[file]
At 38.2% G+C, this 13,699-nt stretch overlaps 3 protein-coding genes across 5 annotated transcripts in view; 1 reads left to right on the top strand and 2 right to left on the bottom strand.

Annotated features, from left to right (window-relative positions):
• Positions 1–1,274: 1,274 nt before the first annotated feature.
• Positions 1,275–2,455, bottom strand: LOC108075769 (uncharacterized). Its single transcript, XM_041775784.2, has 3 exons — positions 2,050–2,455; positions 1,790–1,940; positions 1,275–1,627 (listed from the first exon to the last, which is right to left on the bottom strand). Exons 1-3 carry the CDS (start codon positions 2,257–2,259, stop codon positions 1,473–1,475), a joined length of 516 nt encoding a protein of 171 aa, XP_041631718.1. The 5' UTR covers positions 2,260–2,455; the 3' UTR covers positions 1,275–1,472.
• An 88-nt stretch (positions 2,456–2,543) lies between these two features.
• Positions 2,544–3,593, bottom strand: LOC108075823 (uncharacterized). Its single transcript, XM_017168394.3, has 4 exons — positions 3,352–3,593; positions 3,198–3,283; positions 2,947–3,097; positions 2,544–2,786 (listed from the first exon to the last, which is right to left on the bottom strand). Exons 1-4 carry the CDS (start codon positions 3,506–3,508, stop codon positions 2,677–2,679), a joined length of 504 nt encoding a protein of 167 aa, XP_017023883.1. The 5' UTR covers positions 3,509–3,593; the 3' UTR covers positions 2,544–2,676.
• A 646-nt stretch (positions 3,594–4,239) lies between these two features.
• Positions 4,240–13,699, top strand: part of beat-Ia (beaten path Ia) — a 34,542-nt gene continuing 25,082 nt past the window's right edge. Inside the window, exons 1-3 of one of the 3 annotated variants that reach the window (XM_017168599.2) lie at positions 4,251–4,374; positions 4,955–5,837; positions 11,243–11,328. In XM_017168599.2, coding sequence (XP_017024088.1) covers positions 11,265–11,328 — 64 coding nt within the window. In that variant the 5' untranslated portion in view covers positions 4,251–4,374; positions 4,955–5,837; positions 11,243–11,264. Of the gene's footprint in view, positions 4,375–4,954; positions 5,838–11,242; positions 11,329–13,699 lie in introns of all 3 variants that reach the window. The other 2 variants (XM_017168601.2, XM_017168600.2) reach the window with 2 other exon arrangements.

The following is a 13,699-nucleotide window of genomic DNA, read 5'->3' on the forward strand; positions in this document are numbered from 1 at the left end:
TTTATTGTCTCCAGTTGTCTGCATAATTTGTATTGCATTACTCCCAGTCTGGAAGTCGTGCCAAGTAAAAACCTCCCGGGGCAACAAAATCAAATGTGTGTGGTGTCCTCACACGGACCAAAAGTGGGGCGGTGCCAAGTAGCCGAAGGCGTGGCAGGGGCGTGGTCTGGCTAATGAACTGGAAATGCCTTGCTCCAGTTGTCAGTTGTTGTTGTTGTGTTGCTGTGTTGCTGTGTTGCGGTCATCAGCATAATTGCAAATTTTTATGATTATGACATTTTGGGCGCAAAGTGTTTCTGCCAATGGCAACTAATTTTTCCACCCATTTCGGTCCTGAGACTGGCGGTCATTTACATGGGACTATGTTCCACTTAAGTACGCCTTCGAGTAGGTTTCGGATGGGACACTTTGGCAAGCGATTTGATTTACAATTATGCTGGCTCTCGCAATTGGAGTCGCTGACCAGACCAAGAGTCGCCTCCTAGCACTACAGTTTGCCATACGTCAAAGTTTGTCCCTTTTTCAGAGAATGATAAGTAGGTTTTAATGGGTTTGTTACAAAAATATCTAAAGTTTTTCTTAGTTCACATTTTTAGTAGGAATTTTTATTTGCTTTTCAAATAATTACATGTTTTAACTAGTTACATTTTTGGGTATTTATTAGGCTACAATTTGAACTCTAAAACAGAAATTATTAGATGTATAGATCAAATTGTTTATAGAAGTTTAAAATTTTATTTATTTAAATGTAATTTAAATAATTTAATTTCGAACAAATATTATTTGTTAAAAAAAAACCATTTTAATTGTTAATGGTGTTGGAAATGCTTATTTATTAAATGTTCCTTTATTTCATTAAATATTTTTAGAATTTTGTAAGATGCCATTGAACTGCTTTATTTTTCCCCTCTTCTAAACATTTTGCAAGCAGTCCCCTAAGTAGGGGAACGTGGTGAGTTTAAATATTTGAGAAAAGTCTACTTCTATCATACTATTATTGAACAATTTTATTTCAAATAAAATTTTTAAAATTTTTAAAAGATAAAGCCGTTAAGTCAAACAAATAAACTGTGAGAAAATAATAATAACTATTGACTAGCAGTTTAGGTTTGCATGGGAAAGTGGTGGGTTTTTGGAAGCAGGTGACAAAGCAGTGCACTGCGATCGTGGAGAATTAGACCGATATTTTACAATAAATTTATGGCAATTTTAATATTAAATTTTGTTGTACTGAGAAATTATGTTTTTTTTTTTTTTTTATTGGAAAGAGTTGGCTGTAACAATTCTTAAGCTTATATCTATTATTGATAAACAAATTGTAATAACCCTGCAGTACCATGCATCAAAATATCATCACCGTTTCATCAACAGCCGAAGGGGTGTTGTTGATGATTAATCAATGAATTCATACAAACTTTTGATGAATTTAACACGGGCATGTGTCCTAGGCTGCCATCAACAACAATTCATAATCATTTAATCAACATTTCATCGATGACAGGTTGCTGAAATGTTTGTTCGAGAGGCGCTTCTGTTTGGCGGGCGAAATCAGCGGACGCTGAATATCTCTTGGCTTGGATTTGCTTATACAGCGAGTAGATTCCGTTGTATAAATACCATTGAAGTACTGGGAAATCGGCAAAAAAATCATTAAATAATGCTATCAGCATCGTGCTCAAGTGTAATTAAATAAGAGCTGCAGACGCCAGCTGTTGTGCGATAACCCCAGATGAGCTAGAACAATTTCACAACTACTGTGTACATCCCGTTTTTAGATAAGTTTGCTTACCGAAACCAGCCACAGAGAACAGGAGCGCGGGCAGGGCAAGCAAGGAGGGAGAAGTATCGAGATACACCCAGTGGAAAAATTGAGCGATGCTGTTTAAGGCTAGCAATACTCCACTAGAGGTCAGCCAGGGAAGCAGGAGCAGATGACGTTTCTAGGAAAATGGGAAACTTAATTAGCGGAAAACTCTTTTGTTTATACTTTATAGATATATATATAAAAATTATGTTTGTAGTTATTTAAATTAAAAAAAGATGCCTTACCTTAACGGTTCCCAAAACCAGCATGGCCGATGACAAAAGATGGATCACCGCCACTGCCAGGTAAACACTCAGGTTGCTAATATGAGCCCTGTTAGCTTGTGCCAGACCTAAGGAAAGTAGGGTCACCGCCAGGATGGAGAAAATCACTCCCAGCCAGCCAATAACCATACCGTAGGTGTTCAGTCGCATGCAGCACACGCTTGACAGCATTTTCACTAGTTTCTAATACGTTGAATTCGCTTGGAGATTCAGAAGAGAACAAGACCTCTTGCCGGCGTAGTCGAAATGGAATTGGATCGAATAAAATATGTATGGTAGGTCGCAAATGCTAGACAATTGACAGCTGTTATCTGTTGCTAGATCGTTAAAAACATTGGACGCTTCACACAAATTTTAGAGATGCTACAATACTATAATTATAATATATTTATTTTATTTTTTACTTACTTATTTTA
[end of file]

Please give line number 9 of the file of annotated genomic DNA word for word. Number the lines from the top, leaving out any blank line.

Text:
The following is a 13,699-nucleotide window of genomic DNA, read 5'->3' on the forward strand; positions in this document are numbered from 1 at the left end: